Water is used for a wide range of activities – all of which have a bearing on gender equality and women’s empowerment. In the household, it is used for drinking, cleaning, conservation, storage and preparation of crops and food. For instance in developing countries, most women’s survival strategies for lifting themselves and their families out of poverty through preparing and selling food takes place in the household.
Current estimates have shown that 70 percent of the world’s water is needed for agriculture, 20 percent for industry, and 10 percent for personal use. Of course, these dimensions are interrelated as agricultural and industrial use of water also affects personal and household use. Because women depend more on non-irrigated and rainfed agriculture and because they are not equally represented in the industry sector, water scarcity disproportionately affects women and jeopardizes the achievement of their human rights. Water is a human right and women’s rights are human rights.
The recently-issued 2012 MDG report points out that, while the MDG target on water has been largely met, 783 million people still remain without access to an improved source of drinking water. The gap between urban and rural areas remains wide, with the number of people in rural areas without an improved water source five times greater than in urban areas.
On reducing hunger, too, although strides have been made, about 800 million people remain hungry and we must prevent backsliding, which is likely due to food crises and increased food prices.
The lack of access to water often results in additional burden for women and girls. When water supplies are not readily accessible, it must be carried from its source and women and girls continue to bear the primary responsibility for water collection. The 2012 MDG Report highlights that, in Sub-Saharan Africa, 71 percent of the water collection burden falls on women and girls. This heavy burden is also the case in other parts of the world. Globally, it is estimated that women spend more than 200 million hours per day collecting water.
The linkages between water and food security are most significant in four ways:
Firstly, in gendered patterns of production: women dominate subsistence agriculture and unpaid water collection tasks while men dominate the cash crops. Women are involved both in irrigated and non-irrigated agriculture. However a larger number of women than men are engaged in rain-fed agriculture, which puts them in a more at risk of changing weather patterns. In addition, water rights are often related to land rights, which preclude women smallholder farmers from accessing irrigated water.
Secondly, in gender entitlement systems: looking at gender differences in the access and control over water and other productive resources, assets, services and opportunities for ensuring food and nutrition security. Due to pervasive gender norms and behaviors, women and girls have restricted access to productive resources, such as water, land, agricultural inputs, finance and credit, extension services and technology.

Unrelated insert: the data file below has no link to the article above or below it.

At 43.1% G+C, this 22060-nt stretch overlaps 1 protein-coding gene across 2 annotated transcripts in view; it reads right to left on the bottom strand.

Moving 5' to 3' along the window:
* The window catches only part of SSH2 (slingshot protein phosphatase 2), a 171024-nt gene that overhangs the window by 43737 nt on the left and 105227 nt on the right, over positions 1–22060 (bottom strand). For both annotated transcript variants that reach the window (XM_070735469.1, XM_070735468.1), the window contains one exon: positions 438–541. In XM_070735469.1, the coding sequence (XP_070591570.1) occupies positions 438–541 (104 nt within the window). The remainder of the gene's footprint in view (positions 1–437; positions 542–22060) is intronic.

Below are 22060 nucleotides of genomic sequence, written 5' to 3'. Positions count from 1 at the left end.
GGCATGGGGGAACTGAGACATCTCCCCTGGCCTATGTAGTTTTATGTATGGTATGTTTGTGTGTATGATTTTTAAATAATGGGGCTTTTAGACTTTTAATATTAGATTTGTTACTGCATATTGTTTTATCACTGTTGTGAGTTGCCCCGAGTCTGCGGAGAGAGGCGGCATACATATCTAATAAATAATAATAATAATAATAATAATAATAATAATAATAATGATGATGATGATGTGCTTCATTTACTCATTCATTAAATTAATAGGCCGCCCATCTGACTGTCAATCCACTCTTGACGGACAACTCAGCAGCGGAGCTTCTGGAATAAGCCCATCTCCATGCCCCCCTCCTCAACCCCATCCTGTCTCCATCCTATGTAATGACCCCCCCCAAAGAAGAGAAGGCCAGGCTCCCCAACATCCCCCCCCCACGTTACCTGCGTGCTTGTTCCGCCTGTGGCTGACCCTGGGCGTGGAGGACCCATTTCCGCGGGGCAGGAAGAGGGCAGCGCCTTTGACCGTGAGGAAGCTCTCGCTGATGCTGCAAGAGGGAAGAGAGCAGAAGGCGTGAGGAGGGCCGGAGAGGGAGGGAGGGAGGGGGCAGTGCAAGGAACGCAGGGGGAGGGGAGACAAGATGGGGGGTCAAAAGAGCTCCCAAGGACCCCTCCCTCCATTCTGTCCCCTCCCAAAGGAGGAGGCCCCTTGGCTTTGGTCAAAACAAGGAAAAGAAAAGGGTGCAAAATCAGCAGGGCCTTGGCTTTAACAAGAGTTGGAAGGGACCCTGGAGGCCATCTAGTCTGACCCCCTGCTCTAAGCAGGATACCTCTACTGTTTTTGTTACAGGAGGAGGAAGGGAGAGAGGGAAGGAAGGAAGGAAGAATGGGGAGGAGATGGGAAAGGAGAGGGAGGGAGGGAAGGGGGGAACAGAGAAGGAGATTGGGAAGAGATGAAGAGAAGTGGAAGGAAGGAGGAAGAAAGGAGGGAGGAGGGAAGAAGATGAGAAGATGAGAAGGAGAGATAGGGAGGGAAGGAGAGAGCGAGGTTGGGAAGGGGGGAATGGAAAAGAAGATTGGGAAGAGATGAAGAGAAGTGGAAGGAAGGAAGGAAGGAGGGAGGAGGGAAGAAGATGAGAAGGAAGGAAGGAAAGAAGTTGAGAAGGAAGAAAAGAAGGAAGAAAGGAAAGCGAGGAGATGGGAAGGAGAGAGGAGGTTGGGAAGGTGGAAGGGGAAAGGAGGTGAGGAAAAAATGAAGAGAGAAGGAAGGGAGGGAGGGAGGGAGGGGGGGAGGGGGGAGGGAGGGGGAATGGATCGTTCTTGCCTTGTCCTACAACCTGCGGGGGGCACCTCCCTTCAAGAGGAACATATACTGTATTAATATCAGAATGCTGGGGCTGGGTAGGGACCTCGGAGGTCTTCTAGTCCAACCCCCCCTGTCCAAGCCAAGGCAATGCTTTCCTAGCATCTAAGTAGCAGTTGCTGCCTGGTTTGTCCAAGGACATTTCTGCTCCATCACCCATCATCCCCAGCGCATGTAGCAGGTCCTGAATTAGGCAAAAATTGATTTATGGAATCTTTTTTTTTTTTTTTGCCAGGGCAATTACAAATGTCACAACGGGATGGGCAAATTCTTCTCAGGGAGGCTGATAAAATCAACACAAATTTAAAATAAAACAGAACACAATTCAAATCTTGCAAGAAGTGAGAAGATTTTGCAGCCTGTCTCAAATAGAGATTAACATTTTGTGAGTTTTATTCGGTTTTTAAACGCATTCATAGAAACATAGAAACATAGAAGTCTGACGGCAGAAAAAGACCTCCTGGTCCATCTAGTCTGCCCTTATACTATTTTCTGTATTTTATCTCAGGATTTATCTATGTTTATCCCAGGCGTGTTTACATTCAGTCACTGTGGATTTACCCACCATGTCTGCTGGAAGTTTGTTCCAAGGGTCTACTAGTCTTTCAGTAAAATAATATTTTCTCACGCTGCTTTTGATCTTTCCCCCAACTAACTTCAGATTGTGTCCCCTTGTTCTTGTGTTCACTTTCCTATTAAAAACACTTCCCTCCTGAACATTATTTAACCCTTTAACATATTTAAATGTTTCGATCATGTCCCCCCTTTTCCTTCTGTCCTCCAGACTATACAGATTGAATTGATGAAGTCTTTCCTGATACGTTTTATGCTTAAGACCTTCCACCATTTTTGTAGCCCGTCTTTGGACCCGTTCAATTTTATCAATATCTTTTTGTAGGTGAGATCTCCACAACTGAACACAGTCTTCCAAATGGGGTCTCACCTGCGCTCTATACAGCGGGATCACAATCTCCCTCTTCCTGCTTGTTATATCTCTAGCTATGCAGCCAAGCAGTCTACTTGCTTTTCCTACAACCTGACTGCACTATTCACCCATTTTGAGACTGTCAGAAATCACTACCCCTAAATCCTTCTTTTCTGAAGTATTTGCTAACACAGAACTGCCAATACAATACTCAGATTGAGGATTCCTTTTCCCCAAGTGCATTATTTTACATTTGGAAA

This, in turn, limits the efficiency of the agricultural sector to deliver food security for all. For instance, poor women, rural women, women in peri-urban areas, women farmers, have often been denied access to a water source due to social constructs, such as class, ethnicity and cultural constraints in the community. And it is often an issue of intersectional discrimination as well.
Thirdly, in the gendered division of labour, women and girls are the most overburdened with managing water, food and energy scarcity with their unpaid work, especially in developing countries. Entrenched gender roles mean that women and girls often bear the brunt of the associated hardships as growers and processors of food, responsible for the nutrition of their family, and water collectors.
They spend a disproportionate number of hours on labour-intensive, time-consuming and unpaid domestic tasks such as fetching water and firewood, washing clothes and dishes and preparing meals. This leads to their drudgery, reducing their opportunities to education, decent work, political engagement, and perpetuating the intergenerational transfer of poverty and disempowerment.
Finally, in gendered patterns of governance and leadership, which exclude women from policy making and management in the water and agricultural sectors. Although women carry most of the water related tasks, play a key role in food production, especially in subsistence farming and perform most of the unpaid care work, their participation in decision making processes on water and food management remains very low.
In 2012, women held less than 6 percent of all ministerial positions in the field of environment, natural resources and energy. This is why women’s equal representation in governance mechanisms must be a target of a new SDG on water.
The combined impacts of the recent economic and financial crises, volatile energy and food prices, and climate change, have exacerbated water and food scarcity and their detrimental impact on women and girls. Creating a water and food secure world requires putting women and girls at the center of water and food related policies, actions and financing.
Empowering women and girls fuels thriving economies and inclusive societies, spurring productivity and growth. I would like to highlight four urgent actions related to water that must be taken to unleash women’s potential and increase water and food security.
Firstly, we need to recognize that women are an important part of the solution. We need to recognize women as water resource managers, farmers and irrigators who contribute to ensuring sustainable food production and consumption, and safeguarding the environment and water resources within the households and communities. This must be done in laws, policies and through social awareness programmes in communities.
Secondly, we need to increase our efficiency in managing food and water resources, ensuring that women are empowered along the water and food supply chain, that their food production and water management roles are supported. This involves recognizing women as independent users of water and enabling women to access water rights, regardless of land ownership; supporting women’s food production systems and value chains, including in adaptation and mitigation of climate change; and alleviating women and girls’ unpaid work burden associated with water collection, food production and processing, and care work.